“Seeing how many people jumped ship last year, I think it definitely helped us. That’s how it works when you have a good team and doesn’t work, people tend to jump off the ship,” Morris said. “We get back to work and we get a championship, people will jump back on the ship. That’s just how it works. We are going to continue to find our camaraderie and we are going to continue to get better. Come playoff time, we’re going to be ready.”

And for the Clippers to win their first championship in franchise history, they’re going to need Morris to be at his best. His versatility is key to their attack, while that ability to stretch the floor with his three-point shooting –plus putting the ball on the floor or posting up – is a big part of what makes the Clippers so dangerous.

He’s willing to do whatever needs to be done.

“I’m a hooper. Whatever you need me to do. One thing I do, I don’t just talk,” Morris said. “I’m just playing. I’ve been in the league for a long time, going on my eleventh year. It doesn’t change for me. One thing you’ll find out about me is I’m never too high, never too low.”

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NBA AM: Defensive Player of the Year Watch

Will we see Rudy Gobert win another Defensive Player of the Year Award? Or will we have a new winner this year?

Dylan Thayer

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In the fourth edition of the Defensive Player of the Year Rankings, Basketball Insiders continues to look at the players excelling on the defensive side of the ball. The Utah Jazz continues to be a powerhouse in the Western Conference amidst a surprising season, and they will still be well represented in these rankings. But there’s another newcomer to the list, an MVP-caliber player looking to lead his team to the NBA Finals. Ready to take look at the rankings? Let’s get into it.

1. Rudy Gobert (Previous: 2)

The 28-year-old center out of France is one of the best defensive big men the game has seen in recent years – and this year is another example of that as Gobert has been the anchor of the best team in the NBA. Better, he has been a vital piece to their unanticipated success by taking part in all 35 of the Jazz games thus far.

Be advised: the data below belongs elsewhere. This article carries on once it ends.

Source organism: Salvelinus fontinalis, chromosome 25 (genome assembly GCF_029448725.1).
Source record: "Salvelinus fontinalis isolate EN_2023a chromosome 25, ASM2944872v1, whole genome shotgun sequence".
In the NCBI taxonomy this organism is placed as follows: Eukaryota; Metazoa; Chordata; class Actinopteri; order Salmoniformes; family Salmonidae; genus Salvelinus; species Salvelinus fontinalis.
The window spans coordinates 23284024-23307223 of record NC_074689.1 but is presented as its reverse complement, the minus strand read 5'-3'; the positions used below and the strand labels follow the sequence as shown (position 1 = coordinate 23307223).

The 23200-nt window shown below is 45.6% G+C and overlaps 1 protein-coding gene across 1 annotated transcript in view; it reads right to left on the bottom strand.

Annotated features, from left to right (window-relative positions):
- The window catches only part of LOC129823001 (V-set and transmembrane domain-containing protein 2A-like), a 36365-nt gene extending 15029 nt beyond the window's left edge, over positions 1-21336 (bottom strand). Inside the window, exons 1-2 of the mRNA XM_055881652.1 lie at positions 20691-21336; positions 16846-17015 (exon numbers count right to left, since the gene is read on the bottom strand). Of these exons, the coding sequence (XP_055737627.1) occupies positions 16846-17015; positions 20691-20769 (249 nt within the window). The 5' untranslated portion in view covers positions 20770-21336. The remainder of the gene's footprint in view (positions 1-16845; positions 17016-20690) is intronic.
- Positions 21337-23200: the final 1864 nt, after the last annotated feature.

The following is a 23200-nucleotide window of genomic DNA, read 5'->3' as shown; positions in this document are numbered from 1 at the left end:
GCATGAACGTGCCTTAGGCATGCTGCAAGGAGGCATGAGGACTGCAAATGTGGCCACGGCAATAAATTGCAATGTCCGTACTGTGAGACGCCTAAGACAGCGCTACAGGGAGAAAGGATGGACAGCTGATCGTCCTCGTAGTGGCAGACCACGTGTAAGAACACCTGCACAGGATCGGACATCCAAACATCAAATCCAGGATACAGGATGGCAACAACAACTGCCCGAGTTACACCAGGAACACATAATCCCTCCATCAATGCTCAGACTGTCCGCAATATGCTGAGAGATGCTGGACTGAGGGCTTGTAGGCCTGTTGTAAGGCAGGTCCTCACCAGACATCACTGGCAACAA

Looking at Gobert’s numbers, he is still second in the league in blocks with 2.8 blocks per game, trailing only Myles Turner in that category.  Gobert has had three or more blocks in 18 games, even reaching four in 12 of them. 

In the defensive rating category, Gobert ranks third in the league with a rating of 103.0, per NBA Advanced Stats. This number is just enough behind Lebron James at 102.6 and teammate Mike Conley, who leads the NBA with a rating of 100.8. These three players are also in the top three for defensive win shares, with Gobert sitting in third with a DWS of 0.154. Gobert should be the current frontrunner as he has led the best team in the NBA on defense through the first half of the season. 

2. LeBron James (Previous: 4)

As a reminder, LeBron James has not made an All-Defensive Team since 2014. How about breaking that streak with a DPotY award as well? He very well could.

Without Anthony Davis, James is unarguably the tone-setter for the defense. The Los Angeles Lakers’ victory over the Portland Trail Blazers on Feb. 26 is a prime example of this. During that contest, James had 3 blocks and 4 steals as the Lakers won by 9. Furthermore, James has managed to average 1 block and 1.3 steals per game since the injury to Davis.

Notably, James ranks in the top three in both defensive rating and defensive win shares. James is just behind Conley in defensive rating at 102.6 compared to Conley’s 100.8 rating. Keep an eye on James’s defensive impact for the defending champs as the season continues to unfold.

3. Joel Embiid (Previous: N/A)

Embiid has been very neglected on this list, but now is the time for him to make his appearance. Yes, it is very high for a player to debut on this list, but he’s been on a tear as of late. 

In his career-high night on Feb. 19, Embiid went off for 50 points, 17 rebounds and 4 blocks in a matchup with the Chicago Bulls. This is the game that put the league on notice of Embiid’s brilliant season, both offensively and defensively, as he leads the first-place Philadelphia 76ers. As things stand right now, he’s averaging 1.3 blocks and 1.2 steals per game.

Taking a deeper dive into Embiid’s floor presence is what makes him stand out. He’s 13th in the NBA in defensive rating at 106.6. He also ranks 10th in defensive win shares with 0.131, per NBA Advanced Stats. The coaching change in Philadelphia has allowed Embiid to run the Sixers’ offense and, as things stand right now, he’s certainly in both the MVP and DPotY conversation. 

4. Mike Conley (Previous: 1)

Since an extended absence, Conley returned to make an instant impact in the Jazz lineup, averaging 2.0 steals over his last five games. The unexpected success has been due in large part to Conley’s improved play. Of course, Conley is high up on this year’s All-Star snub list, but his significant individual improvements won’t go unnoticed here.

Conley is currently tied for third in the league in steals per game at 1.5. He is also first in defensive rating with a rating of 100.8. Beyond that, he then ranks second in defensive win shares with 0.168. Without Conley, it’s hard to see the Jazz having the success they’ve enjoyed this year. Watch out for him as the season approaches the midpoint as he tries to become the first guard to win the award since Gary Payton during the 1995-96 season. 

5. Myles Turner (Previous: 3)